Author: Sydney Bowman
An array of student organizations on campus are uniting this October under a common cause: food justice.
Since 2010, students have dedicated the month of October to raising awareness about injustices in the food system in the hopes that the campus will become more sustainable and conscious about food choices, according to Susan Young, director of the Office of Religious and Spiritual life (ORSL).
Student coordinators, along with members of Food, Energy and Sustainability Team (FEAST), La Raza Coalition, the Public Health Club, Muslim Student Association, Active Minds, Campus Dining and Programming Board have planned events throughout the month.
October will feature numerous events and programs relating to food justice including food trucks, a fermentation workshop, harvest fair and themed meals in the Marketplace. Students can learn more about the dates and locations of these events throughout the month via on-campus advertising, according to FEAST Vice President Skye Harnsberger (junior).
FEAST is a central organization involved in the planning of Food Justice Month and will be hosting several workshops and a keynote speaker, sustainability authority Nikki Silvestri. Silvestri will be speaking on the intersection of food justice, food security and racial and class inequalities, as well as the issues surrounding the quantity-over-quality food system in the United States, according to Food Justice Month Coordinator Dylan Bruce (senior).
Organizers from the Eagle Rock Farmer’s Market will be on campus during the Food Day Harvest Fair Oct. 22 to share locally-grown and sustainably-sourced food with the community. La Raza Coalition will also be present at the Harvest Fair, where it will be involved in educating students about how underrepresented populations face food disparities.
ORSL will be hosting a yearly student fall break retreat, Oct. 9–11 in Ojai, California. Students will volunteer with the Farmer and the Cook, a restaurant that partners with a local farm, to learn more about the organic food movement in conjunction with Food Justice Month.
Young explained that the retreat is meant to let students take time to regroup emotionally and spiritually. They will also have the chance to look at some of the issues that fall under the theme of food justice, such as the drought, organic farming and food access for low-income communities.
“Our office likes to encourage students to think about how their ethical, philosophical, religious or spiritual world views form and understand their commitment to justice work,” Young said.
Food Justice Month Coordinator Camilla Getz (junior) hopes that this month’s programs will expose students to food issues that will ultimately affect the way they think about their roles as consumers within the market.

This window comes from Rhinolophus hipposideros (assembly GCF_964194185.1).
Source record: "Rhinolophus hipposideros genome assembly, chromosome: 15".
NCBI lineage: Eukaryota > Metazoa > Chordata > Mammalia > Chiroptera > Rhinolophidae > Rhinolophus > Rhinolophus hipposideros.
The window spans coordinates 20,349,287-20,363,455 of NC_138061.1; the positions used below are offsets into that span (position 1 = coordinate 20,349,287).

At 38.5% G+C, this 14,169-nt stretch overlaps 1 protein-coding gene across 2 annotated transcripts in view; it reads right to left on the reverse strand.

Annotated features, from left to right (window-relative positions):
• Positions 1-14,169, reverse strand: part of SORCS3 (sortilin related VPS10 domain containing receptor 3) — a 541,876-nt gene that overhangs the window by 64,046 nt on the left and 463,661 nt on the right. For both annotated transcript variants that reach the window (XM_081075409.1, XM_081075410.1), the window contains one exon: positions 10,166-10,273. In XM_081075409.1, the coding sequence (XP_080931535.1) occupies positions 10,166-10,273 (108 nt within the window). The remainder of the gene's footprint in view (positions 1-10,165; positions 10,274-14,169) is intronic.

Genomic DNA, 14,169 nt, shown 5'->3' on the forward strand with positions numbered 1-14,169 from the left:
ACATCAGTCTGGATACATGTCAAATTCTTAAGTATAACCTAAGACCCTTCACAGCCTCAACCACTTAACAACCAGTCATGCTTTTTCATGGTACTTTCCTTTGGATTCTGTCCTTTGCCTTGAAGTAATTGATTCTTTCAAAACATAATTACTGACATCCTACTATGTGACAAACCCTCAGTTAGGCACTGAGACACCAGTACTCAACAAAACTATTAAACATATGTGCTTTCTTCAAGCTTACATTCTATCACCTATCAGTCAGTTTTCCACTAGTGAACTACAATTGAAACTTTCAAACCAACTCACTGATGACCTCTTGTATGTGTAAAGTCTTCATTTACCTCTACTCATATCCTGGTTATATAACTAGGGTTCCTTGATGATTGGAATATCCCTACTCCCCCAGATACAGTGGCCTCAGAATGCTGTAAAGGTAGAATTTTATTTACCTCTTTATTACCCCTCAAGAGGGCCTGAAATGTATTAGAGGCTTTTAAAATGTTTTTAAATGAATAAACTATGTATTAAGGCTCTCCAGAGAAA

“Food Justice Month at Occidental is about shifting the way that we eat and the way we connect with food so that we can promote systematic change and begin to address those issues through education, direct action and conscientious consumption,” Getz said.
Getz explained that there are numerous examples of injustices within the food system in the Los Angeles area, particularly concerning agricultural production.
“This issue is pertinent to Oxy because every one of us as individuals have power to make decisions in what food we purchase,” Getz said. “There are a lot of foods in the Marketplace that comply with the Real Food Challenge, meaning they are sustainably sourced, ecological, local and humane. We have the power to support those practices.”
Harnsberger said that while these foods are more expensive to buy in the Marketplace, their purchase sends an important message to Campus Dining that students care about sustainability.
Bruce explained the complexity and wide range of issues that food justice brings to the table.
“Food is a baseline for wherever you’re at in society and is a uniting factor,” Bruce said. “It relates directly to a host of other justice issues, including environmental, social and racial justice.”
Food Justice Month will focus in on how underrepresented populations are disproportionately affected by injustices within the food system, according to Getz. One of the key issues marginalized populations face is the creation of food deserts, which deny people access to fresh produce and can have catastrophic consequences, especially when communities are not educated on healthy eating.
According to Harnsberger, food justice plays a powerful role in elevating people of color, who are often affected by low-income jobs in the food industries.
“I think raising awareness about food justice is really important because it is one of those issues that goes overlooked,” Harnsberger said. “It’s so easy to consume food without thinking about where it has been grown, where it has been produced and how it’s been distributed.”
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